As mentioned in a previous post, I'm visiting Wall Street this week to take some snapshots (more mental than photographic) of the looming economic crisis. I want to see if traders, fund managers, and other workers in the financial sector reveal any outward signs of distress. Will they walk and talk a different way? Will they be nervous and spilling their coffee on the sidewalk? We'll see! As with the other walks, I'll be commenting on buildings, restaurants, etc., but I'll also be chiming in with my amateur economic knowledge to translate the mood of the Street.
Let's begin with a few quotes, shall we?
"Of a Sunday, Wall-street is deserted as Petra; and every night of every day it is an emptiness. This building too, which of week-days hums with industry and life, at nightfall echoes with sheer vacancy, and all through Sunday is forlorn. And here Bartleby makes his home; sole spectator of a solitude which he has seen all populous—a sort of innocent and transformed Marius brooding among the ruins of Carthage!" - Herman Melville (1819-1891), Bartleby, the Scrivener: A Story of Wall-street (1853)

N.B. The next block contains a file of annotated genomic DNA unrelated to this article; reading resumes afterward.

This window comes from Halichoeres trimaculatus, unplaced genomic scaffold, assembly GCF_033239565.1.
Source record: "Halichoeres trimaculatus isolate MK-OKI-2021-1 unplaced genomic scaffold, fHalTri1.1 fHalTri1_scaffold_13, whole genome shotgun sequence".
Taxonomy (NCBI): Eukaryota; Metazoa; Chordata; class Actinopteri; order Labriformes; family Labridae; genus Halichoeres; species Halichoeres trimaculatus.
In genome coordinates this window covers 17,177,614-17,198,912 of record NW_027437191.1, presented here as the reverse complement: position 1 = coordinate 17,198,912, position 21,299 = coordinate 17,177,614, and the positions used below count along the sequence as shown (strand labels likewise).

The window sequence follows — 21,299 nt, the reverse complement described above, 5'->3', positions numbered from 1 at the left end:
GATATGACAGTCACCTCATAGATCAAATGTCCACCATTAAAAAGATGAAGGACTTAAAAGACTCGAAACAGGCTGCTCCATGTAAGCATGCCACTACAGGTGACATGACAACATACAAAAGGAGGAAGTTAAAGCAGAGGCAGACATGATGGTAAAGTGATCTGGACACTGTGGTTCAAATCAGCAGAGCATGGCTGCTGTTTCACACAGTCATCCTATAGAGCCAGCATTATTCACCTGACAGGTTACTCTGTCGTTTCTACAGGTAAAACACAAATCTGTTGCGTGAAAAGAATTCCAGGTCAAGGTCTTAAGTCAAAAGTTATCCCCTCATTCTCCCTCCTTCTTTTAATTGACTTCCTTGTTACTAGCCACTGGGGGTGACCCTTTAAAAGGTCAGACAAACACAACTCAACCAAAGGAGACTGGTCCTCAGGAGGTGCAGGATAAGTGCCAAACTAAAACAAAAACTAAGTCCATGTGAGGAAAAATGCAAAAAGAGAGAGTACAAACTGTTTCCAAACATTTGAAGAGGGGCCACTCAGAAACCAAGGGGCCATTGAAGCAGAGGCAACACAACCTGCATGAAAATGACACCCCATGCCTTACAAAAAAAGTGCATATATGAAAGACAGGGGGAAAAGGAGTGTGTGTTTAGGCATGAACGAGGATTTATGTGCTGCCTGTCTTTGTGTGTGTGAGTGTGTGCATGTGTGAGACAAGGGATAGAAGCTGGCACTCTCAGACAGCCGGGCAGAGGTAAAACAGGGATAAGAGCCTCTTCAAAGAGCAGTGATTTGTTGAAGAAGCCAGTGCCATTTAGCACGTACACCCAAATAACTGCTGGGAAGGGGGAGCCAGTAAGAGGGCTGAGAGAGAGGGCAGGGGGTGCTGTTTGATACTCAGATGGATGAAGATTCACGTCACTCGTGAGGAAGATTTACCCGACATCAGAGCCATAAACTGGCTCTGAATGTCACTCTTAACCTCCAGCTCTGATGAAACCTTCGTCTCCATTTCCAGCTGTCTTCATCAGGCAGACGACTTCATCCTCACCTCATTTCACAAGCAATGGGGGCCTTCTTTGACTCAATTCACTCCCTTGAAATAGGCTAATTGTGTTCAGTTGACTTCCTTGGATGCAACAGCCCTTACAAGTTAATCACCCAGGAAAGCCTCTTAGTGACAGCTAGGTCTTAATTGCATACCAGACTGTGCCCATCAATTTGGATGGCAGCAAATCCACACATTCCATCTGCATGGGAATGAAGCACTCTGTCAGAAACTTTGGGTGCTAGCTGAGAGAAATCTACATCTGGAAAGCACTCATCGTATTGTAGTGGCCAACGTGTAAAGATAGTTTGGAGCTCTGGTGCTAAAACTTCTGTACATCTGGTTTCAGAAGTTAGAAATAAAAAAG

"Out of the din, overlooking the struggle, are, here, and there oases of silence, where self-contained men sit in carpeted offices behind guarded doors, armed with pens whose briefest tracings spell poverty or wealth; their fingers pressing tiny buttons that sway the markets of the world. " - From Charcoals of New and Old New York. Pictures and Text by F. Hopkinson Smith. New York: Doubleday, Page & Company. 1912. Image here of Wall Street by F. Hopkinson Smith.
See the complete walk, Walking Off the Wall Street Bears.